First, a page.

A classic that demonstrates how well a story can be told with no words.
The finest aspect of Karateka, and one that hasn't lost anything due to the game's age was how well Jordan Mechner could tell a tale with nothing but visuals and musical cues. There is no dialogue, not even text. Characters merely make gestures and the music plays their mood so wonderfully that one knows what the characters are 'saying' without hearing/seeing a single world. It's brilliant and such an achievement has only been achieved a few times in the history of gaming.
For their time frame, the graphics were well done. Crisp, clean, and effective, they were exceptional for when the game came out.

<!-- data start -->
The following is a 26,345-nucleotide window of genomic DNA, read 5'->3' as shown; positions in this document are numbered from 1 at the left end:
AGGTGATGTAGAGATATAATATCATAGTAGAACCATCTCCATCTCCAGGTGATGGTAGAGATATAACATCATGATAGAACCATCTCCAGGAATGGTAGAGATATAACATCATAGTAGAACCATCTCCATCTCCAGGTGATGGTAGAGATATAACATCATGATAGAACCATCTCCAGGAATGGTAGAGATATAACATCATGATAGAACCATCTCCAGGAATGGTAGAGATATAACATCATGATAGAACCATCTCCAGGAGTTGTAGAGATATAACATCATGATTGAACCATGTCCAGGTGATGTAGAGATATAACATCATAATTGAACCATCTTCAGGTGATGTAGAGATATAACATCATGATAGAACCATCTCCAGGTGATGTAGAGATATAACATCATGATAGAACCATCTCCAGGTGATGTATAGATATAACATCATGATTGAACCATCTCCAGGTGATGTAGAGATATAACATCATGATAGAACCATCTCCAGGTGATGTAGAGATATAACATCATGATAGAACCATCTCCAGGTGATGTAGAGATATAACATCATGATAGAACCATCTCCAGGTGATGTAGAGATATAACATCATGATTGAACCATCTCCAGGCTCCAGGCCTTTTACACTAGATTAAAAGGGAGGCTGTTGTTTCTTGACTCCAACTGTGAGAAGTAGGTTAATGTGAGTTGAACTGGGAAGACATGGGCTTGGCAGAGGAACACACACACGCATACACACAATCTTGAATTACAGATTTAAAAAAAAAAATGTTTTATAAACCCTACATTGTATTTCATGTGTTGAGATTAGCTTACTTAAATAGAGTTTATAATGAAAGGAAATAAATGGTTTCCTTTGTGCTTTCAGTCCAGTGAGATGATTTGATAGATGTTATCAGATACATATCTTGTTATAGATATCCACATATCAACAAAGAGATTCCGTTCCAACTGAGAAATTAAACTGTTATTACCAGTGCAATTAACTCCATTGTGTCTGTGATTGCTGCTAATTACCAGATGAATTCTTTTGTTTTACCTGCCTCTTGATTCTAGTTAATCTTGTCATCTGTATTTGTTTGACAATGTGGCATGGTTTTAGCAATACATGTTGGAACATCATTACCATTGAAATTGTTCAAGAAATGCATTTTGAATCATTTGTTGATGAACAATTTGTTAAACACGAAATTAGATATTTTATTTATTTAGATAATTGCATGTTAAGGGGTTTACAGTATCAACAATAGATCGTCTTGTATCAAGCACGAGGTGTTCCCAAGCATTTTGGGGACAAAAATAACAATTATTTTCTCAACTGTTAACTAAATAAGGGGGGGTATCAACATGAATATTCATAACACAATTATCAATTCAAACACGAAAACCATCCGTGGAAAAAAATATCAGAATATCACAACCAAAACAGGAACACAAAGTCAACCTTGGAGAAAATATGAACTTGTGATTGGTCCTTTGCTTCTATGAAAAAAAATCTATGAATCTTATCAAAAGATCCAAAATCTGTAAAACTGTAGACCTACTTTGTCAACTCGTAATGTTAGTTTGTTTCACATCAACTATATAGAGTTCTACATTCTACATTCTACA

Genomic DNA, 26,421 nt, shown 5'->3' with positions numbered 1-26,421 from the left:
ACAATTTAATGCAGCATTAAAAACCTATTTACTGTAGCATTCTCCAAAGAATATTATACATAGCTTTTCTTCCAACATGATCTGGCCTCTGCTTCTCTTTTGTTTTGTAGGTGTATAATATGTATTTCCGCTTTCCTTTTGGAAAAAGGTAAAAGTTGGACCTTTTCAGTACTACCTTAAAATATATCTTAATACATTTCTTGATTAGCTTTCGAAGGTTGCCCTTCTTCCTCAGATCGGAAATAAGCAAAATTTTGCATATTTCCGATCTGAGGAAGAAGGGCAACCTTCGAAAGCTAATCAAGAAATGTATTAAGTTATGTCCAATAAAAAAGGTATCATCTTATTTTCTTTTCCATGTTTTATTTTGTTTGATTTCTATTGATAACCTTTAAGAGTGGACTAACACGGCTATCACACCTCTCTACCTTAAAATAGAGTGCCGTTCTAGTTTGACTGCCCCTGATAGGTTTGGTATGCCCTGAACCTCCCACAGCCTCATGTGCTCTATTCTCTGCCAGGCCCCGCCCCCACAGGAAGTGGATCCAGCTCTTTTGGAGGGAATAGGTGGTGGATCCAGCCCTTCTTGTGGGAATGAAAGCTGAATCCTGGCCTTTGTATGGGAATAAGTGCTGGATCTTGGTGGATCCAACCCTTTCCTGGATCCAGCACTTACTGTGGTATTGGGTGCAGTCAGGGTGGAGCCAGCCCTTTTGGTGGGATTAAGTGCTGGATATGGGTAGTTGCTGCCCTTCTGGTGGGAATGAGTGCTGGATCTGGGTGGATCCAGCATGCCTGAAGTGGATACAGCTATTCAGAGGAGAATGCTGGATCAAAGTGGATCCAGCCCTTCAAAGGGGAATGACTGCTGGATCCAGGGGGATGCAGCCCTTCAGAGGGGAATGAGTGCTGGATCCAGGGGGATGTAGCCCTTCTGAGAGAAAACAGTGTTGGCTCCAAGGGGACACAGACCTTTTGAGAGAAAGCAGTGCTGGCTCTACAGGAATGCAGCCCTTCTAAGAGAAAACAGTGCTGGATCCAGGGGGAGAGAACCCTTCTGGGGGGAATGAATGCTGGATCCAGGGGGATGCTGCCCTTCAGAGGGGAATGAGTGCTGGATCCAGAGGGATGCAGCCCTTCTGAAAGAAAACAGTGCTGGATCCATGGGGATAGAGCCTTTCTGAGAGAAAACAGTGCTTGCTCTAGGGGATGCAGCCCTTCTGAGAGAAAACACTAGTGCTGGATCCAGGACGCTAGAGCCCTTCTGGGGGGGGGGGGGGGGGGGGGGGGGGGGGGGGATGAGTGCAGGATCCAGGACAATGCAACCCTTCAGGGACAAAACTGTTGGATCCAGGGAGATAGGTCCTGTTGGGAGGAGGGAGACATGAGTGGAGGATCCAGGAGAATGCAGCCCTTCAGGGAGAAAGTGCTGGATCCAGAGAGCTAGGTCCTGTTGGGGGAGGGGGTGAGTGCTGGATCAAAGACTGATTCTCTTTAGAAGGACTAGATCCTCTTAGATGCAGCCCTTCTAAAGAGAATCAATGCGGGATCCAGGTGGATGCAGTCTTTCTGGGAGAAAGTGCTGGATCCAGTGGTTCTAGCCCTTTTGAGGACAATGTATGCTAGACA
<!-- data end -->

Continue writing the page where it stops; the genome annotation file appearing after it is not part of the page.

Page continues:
At the time, the basic concept (running down the hall fighting opponents in a very simplified fighting game style) was enjoyably fresh.
The gameplay is very repetitive, as you face off against tone lackey after another with minimal to no difference between emplyess.
The fighting style, an early fighting game type of engagement, lacks finesse or true style. You more times than not wind up just mashing buttons until you connect...often using the same maneuver again and again in rapid succession. Aside from a few surprises (like Akuma's falcons attacking), there's little difference between your opponents or how you fight them.
The difficulty level, mixed with the controls and repetitiveness, might scare away many poeple who will find this game somwhat hard and frustrating.
The Bottom Line
An early side-scrolling fighting/action game, Karateka is a classic in the way it tells its story. The game's simplicity is both its charm and its downfall.